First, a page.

Starring: Ajay Devgan, Kajol, Rishi Kapoor, Johnny Lever
Director: Anil Devgan
The film is one of the costliest products of recent film historythe sets are conceived like a kid's fantasy with a glossy Planet M look and the liberal use of blue, yellow and red on the walls. The road to the kid's castle reminds one of the burada (sawdust) sprays utilised during Krishna Janmashtami in the tableaus. This is funky adolescence at its best, revved by hi-tech gadgetry and the actual use of cartoon animation between live shots.
Or so it seems. The story is reasonably interesting: billionaire Rishi Kapoor raises his pack of motherless kids in the fantasy alcazar who in turn make mincemeat of every damned teacher who comes their way. Shades of Sound of Music and Parichay? Yes silly. In time Kajol arrives as the good governess with the Red Cross hangover and wins over the kids. She also has a conman (Ajay Devgan) pursuing her in the mistaken belief that she is the billionaire's daughter. Enter the baddiesa vague bunch of uncles and cousins. They kill Kapoor, take over the castle and imprison the kids. Shades of Cinderella? Of course. In the meantime, Kajol has left because the conman broke her heart. He is in jail but returns as a fake Raju ChachaKapoor's long-lost brother who is now needed as a saviour.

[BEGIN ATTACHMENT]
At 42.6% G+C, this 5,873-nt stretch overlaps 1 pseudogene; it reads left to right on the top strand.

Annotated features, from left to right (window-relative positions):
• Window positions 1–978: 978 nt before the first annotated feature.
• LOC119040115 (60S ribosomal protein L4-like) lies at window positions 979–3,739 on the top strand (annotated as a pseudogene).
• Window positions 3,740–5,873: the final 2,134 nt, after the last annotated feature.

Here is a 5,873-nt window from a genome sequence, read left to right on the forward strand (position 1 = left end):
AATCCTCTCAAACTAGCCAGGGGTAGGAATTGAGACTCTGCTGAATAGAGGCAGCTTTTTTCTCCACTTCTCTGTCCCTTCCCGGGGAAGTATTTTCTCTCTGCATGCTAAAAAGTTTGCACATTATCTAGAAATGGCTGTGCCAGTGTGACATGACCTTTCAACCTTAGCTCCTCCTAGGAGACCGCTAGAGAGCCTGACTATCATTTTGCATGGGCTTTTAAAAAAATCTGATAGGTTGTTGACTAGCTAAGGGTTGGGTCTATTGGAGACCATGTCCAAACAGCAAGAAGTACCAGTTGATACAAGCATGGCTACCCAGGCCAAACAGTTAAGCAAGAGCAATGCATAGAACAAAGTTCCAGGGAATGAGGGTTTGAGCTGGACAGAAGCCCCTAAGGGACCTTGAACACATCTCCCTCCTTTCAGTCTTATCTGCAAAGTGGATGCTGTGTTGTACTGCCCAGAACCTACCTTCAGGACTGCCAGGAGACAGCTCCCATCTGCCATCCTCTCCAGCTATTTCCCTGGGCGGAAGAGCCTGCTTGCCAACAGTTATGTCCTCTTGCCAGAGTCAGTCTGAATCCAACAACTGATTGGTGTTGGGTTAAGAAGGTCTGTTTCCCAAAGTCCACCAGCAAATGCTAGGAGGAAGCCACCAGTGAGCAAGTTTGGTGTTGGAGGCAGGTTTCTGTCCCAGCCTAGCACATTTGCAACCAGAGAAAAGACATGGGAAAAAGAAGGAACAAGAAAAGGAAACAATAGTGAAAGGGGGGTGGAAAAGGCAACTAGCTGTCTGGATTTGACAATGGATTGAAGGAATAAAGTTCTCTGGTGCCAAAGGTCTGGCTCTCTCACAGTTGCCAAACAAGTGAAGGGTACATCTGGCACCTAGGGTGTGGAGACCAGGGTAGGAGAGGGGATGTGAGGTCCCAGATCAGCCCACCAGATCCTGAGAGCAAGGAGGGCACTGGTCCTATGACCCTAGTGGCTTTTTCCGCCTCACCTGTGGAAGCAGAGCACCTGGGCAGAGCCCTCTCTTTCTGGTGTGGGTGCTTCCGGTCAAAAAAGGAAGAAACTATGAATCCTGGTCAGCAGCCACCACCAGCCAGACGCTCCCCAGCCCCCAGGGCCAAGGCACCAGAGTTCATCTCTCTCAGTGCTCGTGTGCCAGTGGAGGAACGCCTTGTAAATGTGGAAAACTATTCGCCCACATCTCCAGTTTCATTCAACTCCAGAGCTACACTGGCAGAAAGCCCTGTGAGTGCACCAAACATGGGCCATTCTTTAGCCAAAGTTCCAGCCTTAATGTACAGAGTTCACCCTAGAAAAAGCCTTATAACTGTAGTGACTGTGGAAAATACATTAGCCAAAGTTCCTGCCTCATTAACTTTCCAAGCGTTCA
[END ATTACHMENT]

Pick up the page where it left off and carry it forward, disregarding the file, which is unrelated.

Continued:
The treatment, however, turns it into a candyfloss showa Mohabbatein or Dilwale Dulhaniya Le Jayenge in the Sound of Music/Parichay format. Emotions, sentiments, intrigue and counter-intrigue fly in the air. There is little substance, or plain bacchalog fun, to sustain the show. Ajay and Kajol repeat their acts, the latter looking fatigued in gestures and mannerisms perfected over the years. More importantly, the kids are all wrongyou expect them to be naughty and sweet, loveable brats with a heart. But they are mushy and yuppie here. They really don't deserve the kind of attention they get.
Instead, then, of being a quintessential year-end feelgood movie, Raju Chacha is more of an Ajay Devgan 'dream project', on the lines of Hindustan Ki Kasam. Devgan certainly has given some good performances in a number of tough and meaningful roles in the past. He in fact gave the common, brown man a presence when the fair, good-looking Khans were on the rampage. But times have changed. Pray tell us why do hardy heroes like Devgan suddenly start thinking big, soft and respectable once they acquire fame and money.
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